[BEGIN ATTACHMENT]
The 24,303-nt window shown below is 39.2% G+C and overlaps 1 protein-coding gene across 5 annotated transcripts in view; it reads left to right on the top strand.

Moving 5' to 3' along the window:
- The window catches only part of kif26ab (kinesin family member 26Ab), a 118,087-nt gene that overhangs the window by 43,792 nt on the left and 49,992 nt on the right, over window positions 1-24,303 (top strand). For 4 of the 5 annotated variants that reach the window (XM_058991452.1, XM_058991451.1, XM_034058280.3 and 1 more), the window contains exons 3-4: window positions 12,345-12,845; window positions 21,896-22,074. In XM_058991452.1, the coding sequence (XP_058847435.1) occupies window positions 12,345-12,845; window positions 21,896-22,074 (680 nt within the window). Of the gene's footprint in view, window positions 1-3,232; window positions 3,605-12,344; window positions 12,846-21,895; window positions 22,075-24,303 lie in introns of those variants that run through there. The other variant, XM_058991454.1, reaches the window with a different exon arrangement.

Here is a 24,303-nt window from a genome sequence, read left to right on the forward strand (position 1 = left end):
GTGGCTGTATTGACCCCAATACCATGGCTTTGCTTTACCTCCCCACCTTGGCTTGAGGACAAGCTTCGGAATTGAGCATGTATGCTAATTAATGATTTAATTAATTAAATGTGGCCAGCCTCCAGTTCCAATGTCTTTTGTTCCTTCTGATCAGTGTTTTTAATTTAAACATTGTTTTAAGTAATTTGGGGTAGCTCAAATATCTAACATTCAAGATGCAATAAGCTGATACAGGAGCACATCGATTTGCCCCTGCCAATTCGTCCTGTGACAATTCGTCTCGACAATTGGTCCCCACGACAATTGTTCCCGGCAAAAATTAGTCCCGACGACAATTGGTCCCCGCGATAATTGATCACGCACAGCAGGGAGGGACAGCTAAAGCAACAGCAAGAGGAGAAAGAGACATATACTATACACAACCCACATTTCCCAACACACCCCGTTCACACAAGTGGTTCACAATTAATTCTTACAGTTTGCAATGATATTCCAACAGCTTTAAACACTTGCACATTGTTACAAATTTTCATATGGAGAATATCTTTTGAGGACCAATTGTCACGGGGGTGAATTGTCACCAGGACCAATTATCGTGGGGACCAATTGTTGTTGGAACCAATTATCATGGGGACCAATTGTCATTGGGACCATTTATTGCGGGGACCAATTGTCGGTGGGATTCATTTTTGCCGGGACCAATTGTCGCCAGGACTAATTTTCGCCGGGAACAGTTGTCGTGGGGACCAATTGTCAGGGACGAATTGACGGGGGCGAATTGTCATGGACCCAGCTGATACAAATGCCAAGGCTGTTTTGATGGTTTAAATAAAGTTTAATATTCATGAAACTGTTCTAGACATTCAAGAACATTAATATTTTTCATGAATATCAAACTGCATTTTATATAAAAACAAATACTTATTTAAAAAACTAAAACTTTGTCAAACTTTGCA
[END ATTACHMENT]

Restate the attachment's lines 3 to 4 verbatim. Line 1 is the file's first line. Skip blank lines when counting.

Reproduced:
- The window catches only part of kif26ab (kinesin family member 26Ab), a 118,087-nt gene that overhangs the window by 43,792 nt on the left and 49,992 nt on the right, over window positions 1-24,303 (top strand). For 4 of the 5 annotated variants that reach the window (XM_058991452.1, XM_058991451.1, XM_034058280.3 and 1 more), the window contains exons 3-4: window positions 12,345-12,845; window positions 21,896-22,074. In XM_058991452.1, the coding sequence (XP_058847435.1) occupies window positions 12,345-12,845; window positions 21,896-22,074 (680 nt within the window). Of the gene's footprint in view, window positions 1-3,232; window positions 3,605-12,344; window positions 12,846-21,895; window positions 22,075-24,303 lie in introns of those variants that run through there. The other variant, XM_058991454.1, reaches the window with a different exon arrangement.

Here is a 24,303-nt window from a genome sequence, read left to right on the forward strand (position 1 = left end):